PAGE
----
To Pembroke College
FULL often, with a cloud about me shed
Of phantoms numberless, I have alone
Wander'd in Ancient Oxford marvelling:
Calling the storied stone to yield its dead:
And I have seen the sunlight richly thrown
On spire and patient turret, conjuring
Old glass to marlèd beauty with its kiss,
And making blossom all the foison sown
Through lapsèd years. I've felt the deeper bliss
Of eve calm-brooding o'er her lovèd care,
And tingeing her one all-embosoming tone.
And I have dream'd on thee, thou college fair.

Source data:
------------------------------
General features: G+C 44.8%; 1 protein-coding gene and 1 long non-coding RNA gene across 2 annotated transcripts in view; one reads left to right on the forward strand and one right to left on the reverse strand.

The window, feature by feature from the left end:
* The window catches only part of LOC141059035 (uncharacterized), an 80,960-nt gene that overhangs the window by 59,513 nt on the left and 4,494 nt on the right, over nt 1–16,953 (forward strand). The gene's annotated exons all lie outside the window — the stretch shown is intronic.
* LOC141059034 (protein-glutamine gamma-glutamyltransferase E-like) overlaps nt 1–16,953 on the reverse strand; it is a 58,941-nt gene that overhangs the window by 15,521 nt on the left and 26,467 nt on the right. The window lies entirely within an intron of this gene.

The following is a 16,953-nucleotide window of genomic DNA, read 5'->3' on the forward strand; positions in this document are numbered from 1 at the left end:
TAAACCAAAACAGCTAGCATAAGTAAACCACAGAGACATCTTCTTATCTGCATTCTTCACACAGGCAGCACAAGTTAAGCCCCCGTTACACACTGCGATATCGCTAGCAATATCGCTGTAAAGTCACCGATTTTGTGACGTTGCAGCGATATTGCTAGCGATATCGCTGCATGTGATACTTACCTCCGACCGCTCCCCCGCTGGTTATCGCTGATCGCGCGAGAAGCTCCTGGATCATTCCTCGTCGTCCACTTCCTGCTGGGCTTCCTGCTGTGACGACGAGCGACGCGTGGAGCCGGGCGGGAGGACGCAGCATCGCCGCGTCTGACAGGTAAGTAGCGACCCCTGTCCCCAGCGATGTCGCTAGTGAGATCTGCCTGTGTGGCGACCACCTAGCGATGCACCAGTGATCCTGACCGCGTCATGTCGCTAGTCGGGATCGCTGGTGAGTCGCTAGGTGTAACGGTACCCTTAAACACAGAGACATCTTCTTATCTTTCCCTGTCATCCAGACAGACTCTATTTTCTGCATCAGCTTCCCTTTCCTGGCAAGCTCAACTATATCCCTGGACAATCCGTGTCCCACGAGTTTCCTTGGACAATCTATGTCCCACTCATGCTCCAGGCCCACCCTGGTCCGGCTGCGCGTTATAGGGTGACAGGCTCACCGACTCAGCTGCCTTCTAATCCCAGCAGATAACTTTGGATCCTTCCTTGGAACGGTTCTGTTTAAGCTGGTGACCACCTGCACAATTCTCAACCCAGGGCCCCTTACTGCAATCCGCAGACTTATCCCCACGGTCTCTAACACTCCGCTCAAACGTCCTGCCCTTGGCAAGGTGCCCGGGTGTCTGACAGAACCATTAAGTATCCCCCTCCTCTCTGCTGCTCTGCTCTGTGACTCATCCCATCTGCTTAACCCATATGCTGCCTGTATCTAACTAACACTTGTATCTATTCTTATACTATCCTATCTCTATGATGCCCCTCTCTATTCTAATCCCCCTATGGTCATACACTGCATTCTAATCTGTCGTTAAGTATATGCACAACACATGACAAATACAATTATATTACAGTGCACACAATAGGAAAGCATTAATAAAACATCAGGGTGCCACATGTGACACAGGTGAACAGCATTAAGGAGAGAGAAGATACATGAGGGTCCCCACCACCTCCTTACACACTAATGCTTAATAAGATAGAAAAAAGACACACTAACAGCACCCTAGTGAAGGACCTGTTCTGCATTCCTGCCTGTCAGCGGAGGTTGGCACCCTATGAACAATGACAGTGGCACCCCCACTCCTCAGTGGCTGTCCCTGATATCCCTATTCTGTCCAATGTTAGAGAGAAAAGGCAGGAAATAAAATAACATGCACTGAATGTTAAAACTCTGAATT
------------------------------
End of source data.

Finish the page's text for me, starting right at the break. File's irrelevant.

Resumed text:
Dearest to me of all, until I seem'd
Sunk in the very substance that I dream'd.
And oh! methought that this whole edifice,
Forg'd in the spirit and the fires that burn
Out of that past of splendent histories,
Up-towering yet, fresh potency might learn,
And to new summits turn,
Vaunting the banner still of what hath been and is.
Robert W. Sterling. The Poems of Robert W. Sterling. London: Humphrey Milford, 1915.